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Monarch Migration Update: April 5, 2000

Today's Report Includes:

Why Such a Slow Week for Migration?
Monarch Migration Map
as of April 5, 2000

An amazing change has occurred: We received 38 sightings during the week of March 22-28--but only one, single monarch was reported during the last week! (Thank you Travis School in the Texas panhandle!) How can this be explained?

Challenge Question #25
"List all of the possible reasons monarch sightings might have dropped from 38 last week to only 1 this week." (As always, remember to consider the behavior of monarchs AND the behavior of the monarch observers!)

(To respond to this question, please follow the instructions below.)

The Monarch's Journey NORTH?
How far from Mexico--and in what direction--does the monarch migration advance in the spring? Imagine drawing the leading edge of the migration at different stages this spring, as the monarchs move across the Continent. Such a line is called an "isopleth", and this lesson suggests ways you can analyze the migration, using the maps we provide. See: "The Monarch's Journey NORTH?"

How Far North Would the Georgia Monarch Be?
Discussion of Challenge Question #21

Last week we asked, "If the monarch that was sighted in Demorest, Georgia (34 N, -83 W) had flown straight northward, instead of to the east, where would it be?" (Give the name of the state it would be in, and try to estimate the latitude and longitude.)

Answer: The Georgia monarch would be in Nebraska--and almost at the South Dakota border! The latitude would be about 43N, and the longitude would be 100 W. (The same longitude as the sanctuaries, since the butterfly flew due north.) The Georgia butterfly was about 2,400 km from Mexico.

To answer this question, print a copy of the Journey North map and measure the distance to GA with a string. (The butterfly did not fly over the Gulf of Mexico, so a string helps to measure the curve.) Then stretch the string straight northward from the sanctuaries--and you'll be near Springview, NE. To estimate the distance, measure the length of the string in millimeters, then use the scale bar on the map.
Take a Right Turn at the Texas Gulf Coast!
Clearly the monarchs don't go straight northward from Mexico. Instead the migration pathway seems to curve to the east, parallel with the Gulf of Mexico.

So now the question is WHY?

Challenge Question #26
"Why do you think the migration might move eastward instead of directly northward from Mexico?"

(To respond to this question, please follow the instructions below.)

Comparing Maps
Monarch Migration and Plant Hardiness Zones

Now look at the two maps on the web. Do you see any correlation between the colored "Plant Hardiness Zones" and the path of the monarchs?

Monarch Migration
as of April 5, 2000

Plant Hardiness Zones
Click to Enlarge)

About "USDA Plant Hardiness Zones"
The USDA Plant Hardiness Zone map shows the lowest temperatures that can be expected each year in the United States, Canada, and Mexico. These temperatures are referred to as "average annual minimum temperatures". They are based on the lowest temperatures recorded over a period of ten or more years. For more information, visit the United States National Arboretum website.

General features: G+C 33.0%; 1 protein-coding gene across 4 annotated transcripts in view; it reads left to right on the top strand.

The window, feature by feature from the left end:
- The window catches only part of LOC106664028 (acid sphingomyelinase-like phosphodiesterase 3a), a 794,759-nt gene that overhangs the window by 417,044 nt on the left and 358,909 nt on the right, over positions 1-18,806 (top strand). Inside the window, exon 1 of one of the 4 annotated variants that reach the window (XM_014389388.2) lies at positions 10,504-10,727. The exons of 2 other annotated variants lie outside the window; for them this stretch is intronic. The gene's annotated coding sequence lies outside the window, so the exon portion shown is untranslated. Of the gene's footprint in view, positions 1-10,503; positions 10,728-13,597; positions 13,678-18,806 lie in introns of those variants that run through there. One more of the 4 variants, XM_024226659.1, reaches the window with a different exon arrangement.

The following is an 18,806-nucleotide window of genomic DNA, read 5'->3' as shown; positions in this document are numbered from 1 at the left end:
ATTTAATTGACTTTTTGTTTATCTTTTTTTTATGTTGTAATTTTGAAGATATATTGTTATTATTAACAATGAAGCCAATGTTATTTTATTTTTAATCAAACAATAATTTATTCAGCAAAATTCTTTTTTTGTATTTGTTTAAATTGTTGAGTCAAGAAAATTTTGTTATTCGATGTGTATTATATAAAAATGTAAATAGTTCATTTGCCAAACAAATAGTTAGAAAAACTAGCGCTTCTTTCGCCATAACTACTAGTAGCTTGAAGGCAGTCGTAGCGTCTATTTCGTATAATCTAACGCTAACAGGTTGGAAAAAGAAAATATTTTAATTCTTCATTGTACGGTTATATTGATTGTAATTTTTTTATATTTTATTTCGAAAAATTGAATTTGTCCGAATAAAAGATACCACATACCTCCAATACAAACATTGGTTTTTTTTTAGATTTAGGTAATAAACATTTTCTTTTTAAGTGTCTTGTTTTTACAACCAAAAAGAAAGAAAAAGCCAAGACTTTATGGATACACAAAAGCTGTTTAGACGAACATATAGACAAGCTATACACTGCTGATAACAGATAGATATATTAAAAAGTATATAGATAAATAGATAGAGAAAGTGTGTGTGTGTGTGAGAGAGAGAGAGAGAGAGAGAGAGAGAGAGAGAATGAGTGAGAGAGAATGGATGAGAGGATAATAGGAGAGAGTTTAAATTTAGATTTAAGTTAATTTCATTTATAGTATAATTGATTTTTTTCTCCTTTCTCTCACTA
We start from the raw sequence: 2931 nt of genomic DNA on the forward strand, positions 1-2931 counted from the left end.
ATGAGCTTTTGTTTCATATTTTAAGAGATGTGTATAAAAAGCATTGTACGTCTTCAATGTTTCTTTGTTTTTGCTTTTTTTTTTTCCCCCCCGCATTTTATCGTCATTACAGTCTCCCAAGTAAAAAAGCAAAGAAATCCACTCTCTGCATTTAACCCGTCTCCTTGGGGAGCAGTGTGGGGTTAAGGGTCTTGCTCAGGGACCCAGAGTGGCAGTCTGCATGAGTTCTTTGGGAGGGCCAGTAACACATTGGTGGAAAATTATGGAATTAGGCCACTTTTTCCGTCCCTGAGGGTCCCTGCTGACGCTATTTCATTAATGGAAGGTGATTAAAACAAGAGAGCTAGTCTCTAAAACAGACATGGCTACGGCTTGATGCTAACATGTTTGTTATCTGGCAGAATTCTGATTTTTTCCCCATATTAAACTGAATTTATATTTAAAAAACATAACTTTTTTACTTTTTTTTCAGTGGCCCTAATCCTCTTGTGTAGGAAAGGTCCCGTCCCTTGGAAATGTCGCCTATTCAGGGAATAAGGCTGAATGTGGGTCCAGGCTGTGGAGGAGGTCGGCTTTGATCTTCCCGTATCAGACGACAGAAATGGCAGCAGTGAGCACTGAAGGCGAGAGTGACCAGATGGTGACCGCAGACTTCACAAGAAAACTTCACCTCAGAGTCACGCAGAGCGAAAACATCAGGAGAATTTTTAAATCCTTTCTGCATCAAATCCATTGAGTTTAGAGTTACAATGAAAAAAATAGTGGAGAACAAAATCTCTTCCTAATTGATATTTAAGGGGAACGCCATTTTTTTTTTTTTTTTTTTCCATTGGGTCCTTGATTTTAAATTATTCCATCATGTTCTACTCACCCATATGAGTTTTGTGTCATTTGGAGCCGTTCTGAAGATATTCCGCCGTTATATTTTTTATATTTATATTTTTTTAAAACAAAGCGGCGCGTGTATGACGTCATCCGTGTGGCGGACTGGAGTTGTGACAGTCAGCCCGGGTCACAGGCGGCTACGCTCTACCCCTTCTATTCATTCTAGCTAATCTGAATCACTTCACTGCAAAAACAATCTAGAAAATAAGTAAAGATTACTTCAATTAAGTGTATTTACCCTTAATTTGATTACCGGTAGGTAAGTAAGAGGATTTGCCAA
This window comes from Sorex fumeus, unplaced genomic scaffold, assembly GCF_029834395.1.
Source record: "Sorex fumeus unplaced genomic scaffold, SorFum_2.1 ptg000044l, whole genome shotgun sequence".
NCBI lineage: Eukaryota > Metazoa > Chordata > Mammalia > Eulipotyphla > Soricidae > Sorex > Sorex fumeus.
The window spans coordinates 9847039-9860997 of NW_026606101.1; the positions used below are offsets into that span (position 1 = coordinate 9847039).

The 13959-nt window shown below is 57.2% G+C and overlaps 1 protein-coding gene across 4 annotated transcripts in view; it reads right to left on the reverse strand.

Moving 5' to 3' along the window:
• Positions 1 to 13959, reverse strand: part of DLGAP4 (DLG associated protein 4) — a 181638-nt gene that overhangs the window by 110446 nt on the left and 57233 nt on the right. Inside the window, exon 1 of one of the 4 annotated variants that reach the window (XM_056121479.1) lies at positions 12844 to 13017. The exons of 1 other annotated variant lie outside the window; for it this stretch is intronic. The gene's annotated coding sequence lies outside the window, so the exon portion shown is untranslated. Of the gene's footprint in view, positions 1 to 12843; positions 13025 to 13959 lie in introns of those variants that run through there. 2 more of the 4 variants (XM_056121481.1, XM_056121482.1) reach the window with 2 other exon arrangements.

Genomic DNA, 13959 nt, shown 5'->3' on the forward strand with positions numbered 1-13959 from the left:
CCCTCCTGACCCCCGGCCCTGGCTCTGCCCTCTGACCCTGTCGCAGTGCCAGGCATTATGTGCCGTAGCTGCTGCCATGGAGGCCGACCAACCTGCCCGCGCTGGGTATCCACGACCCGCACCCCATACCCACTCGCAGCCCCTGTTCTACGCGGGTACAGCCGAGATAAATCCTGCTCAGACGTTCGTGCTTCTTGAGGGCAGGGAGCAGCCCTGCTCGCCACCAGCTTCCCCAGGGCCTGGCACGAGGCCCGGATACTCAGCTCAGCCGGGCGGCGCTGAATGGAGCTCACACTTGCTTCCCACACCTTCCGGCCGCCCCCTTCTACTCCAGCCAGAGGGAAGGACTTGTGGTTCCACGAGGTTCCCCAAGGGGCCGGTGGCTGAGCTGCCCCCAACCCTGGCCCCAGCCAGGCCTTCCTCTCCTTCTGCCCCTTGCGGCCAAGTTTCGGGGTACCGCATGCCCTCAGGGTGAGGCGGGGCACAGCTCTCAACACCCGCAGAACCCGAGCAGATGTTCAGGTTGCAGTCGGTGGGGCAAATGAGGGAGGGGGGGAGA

Assuming this map also gives us an idea where spring might come earlier:

Challenge Question #27
"Name two important reasons why a vegetation map might be helpful when analyzing monarch migration."

(To respond to this question, please follow the instructions below.)

Try This!
In your science journal, predict what you think will happen as the migration continues.

  • In which Plant Hardiness Zones do you predict the monarchs will appear next?
  • Each week, describe how the migration pattern compares to the Plant Hardiness Zones shown on the map.
  • Suggestion: For simpler comparisons, draw "isopleths" as explained in the "Monarch's Journey NORTH?" lesson above.

Watching the Wings for Clues
Discussion of Challenge Question #20

In our March 22 update, the Aschens were carefully observing the condition of monarch wings to age the butterflies they saw along the Texas Coast. What fade value were the 3 monarchs they captured in their backyard?

Journey North students at Griswold Middle School (CT), St. Croix Falls Elementary (WI), and JFK Elementary (NY) all agreed!




  • Monarch #1: Fade value 2, no holes, no tattering, but beginning to fade.
  • Monarch #2: Fade value 0, recently emerged.
  • Monarch #3: Fade value 4, very faded, some tattering and holes. Orange beginning to turn gray, black just beginning to turn charcoal, but not yet transparent or "ghostly".

Later in the migration season, it will again be important for ALL observers to note the condition of the wings. Do you know why?

Volunteer Translator Needed
Se Solicita Traductor de Ingles a Espanol

As explained in our March 29 update, we are sending weekly migration news to students in the monarch sanctuary region. We're looking for a Journey North reader who is fluent in Spanish, and is willing to proof-read the Migration News we send to Mexico each week. Because we send the update on Thursdays, the volunteer would need to review the text on Wednesday nights. (The text is only a few paragraphs long, not the full update we send to Journey North participants. Therefore, this should take fewer than 15 minutes per week.) Please contact Elizabeth Howard ( if you're willing to help, or if you'd like more information. Thank you!

How to Respond to Today's Monarch Challenge Questions|

question in each e-mail message!

1. Address an e-mail message to:
2. In the Subject Line of your message write: Challenge Question #25 (#26 or #27).
3. In the body of the EACH message, answer ONE of the questions above.

The Next Monarch Migration Update Will Be Posted on April 12, 2000.

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